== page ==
On Unexpected Starts

The Boston Red Sox are 16-2. Read that sentence again, and tell me if you predicted that start to the season. You probably didn’t. Teams just don’t win 16 of their 18 games without a lot of unpredictable events going its way.

The 2018 Red Sox have already had their fair share. I tried to do my best to nail down the ones that have been the most vital to their hot start, and the most surprising.

Rick Porcello keeping the ball in the yard

Porcello gave up a league-high 38 home runs in 2017, resulting in a ghastly 1.7 dingers per nine innings. It was a career high, and one of the driving factors behind his 4.65 ERA.

This season has been the opposite. No, like the total opposite. He hasn’t even given up a single home run yet in 25.2 innings pitched.

And he’s had plenty of chances. He’s faced the New York Yankees, a squad which boasts the vaunted Giancarlo Stanton-Aaron Judge-Gary Sanchez power trio. He held them to a pair of hits over seven scoreless innings. Then came the Angels, who lead the American League with 26 dingers.

He and Chris Sale have combined to create the league’s most dominant one-two punch thus far. As I wrote last week, Porcello’s success is the team’s X-factor. Him laying off the home run balls and piling on the strikeouts certainly helps.

Mitch Moreland thriving in limbo

When the Red Sox added J.D. Martinez, everything improved… aside from Mitch Moreland’s clarity towards his role for 2018 and beyond.

Mitch Moreland was more than serviceable as the team’s starting first baseman last season. With Martinez in the fold, a bit of a logjam has been created at the position. Martinez moved Hanley Ramirez mostly back to first, as he has rotated between designated hitter and outfield.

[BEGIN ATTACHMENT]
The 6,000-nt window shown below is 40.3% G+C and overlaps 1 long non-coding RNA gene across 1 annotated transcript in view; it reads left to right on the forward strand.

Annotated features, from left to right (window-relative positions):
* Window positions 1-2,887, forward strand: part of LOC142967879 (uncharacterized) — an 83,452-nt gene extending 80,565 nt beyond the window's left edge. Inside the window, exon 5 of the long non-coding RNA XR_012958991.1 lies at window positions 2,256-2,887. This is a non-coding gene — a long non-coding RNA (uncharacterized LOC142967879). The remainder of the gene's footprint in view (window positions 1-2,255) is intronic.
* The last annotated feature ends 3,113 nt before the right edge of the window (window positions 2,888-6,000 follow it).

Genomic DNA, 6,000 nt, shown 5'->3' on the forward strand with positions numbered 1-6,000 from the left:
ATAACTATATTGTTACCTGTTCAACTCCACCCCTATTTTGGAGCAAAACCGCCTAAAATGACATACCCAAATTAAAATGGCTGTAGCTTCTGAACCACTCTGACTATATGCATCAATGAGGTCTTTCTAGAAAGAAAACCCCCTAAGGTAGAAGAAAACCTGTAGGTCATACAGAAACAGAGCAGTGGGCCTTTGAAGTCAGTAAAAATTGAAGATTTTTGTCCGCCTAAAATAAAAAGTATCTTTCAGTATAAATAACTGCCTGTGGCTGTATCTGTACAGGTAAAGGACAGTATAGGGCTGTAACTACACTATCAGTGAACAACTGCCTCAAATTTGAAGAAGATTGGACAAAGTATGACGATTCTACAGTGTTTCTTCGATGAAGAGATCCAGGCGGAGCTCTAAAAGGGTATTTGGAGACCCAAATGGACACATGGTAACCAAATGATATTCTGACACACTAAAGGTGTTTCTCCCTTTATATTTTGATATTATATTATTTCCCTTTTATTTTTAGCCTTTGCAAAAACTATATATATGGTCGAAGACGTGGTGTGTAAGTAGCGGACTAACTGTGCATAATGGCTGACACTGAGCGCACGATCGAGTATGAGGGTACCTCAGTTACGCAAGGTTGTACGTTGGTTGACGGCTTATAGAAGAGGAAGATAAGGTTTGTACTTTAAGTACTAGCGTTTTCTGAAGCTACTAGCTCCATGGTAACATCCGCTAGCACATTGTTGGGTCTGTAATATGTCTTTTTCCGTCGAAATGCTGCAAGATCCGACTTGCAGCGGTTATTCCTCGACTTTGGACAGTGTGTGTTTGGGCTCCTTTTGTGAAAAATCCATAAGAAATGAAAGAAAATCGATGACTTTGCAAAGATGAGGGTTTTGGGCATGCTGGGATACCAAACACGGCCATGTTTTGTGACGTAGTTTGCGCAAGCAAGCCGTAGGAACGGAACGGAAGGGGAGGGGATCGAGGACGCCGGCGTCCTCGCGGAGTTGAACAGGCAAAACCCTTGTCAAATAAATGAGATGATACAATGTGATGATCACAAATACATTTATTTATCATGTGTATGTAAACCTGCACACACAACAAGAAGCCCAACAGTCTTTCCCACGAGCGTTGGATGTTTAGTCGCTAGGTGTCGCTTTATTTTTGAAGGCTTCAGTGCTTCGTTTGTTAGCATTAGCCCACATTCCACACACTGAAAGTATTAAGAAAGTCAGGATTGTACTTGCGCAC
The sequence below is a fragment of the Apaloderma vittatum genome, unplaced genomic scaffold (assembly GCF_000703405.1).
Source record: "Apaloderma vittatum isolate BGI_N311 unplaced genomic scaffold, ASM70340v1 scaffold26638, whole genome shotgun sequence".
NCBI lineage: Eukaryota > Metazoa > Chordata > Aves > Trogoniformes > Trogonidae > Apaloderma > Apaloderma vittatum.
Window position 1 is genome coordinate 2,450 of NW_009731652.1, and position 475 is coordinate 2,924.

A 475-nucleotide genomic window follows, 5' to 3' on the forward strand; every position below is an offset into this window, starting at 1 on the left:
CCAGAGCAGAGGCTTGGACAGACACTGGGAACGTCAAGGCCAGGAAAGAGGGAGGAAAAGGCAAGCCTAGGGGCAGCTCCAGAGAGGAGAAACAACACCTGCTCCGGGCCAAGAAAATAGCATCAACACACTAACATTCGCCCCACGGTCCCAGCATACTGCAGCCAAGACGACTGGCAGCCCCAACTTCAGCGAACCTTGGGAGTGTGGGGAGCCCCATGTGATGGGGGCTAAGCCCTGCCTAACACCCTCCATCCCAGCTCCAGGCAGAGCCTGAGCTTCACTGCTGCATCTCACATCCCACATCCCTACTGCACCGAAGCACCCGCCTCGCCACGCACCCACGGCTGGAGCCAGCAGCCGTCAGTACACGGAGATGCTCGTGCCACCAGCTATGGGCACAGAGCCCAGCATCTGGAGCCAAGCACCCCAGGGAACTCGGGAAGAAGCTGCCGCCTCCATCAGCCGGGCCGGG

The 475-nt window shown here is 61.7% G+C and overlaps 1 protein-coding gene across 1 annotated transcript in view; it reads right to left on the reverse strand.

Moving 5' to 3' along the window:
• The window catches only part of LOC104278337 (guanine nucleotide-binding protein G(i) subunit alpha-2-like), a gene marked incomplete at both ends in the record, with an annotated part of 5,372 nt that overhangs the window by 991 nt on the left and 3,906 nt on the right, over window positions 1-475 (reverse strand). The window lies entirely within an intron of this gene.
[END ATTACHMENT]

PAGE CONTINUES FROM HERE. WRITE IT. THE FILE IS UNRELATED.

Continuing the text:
That leaves Moreland, who’s been in proverbial limbo, bouncing from the bench to the starting nine, and from first base to designated hitter.

If you want to put it into basketball terms, he’s the sixth-man. A late game defensive substitution at first. A starter when Martinez is in the outfield and Ramirez is DH’ing. He’s all over the place, and he’s been killing it.

He’s hitting .343 in his new role, with an OPS of 0.986. Against the Angels on Wednesday, he went 3-for-4 with a home run, a walk and three RBI.

If this Boston team has real World Series aspirations, depth will be key. If Mitch Moreland can keep contributing like he has (although hitting .355 for the rest of the season might be a tad lofty) the depth will be alright.

The team’s 5-1 record against New York and Los Angeles

Was anyone exactly surprised when the Red Sox opened the season 8-1 against the rebuilding Tampa Bay Rays and Miami Marlins? Not exactly. Anything less might have been a disappointment.

But to follow that up with a 5-1 record against one team expected to win its division by many pundits (New York) and another team leading the AL West (Los Angeles) all while mixing in a sweep of the Orioles? That’s a real resume booster.

The Sox have done it in a number of ways. With pitching, with hitting. In blowouts and it close wins. This, more than anything, is optimistic to see as we begin to reach the point of the season where its decided whether teams are “for real” or not.

Header photo by Richard Mackson — USA TODAY Sports

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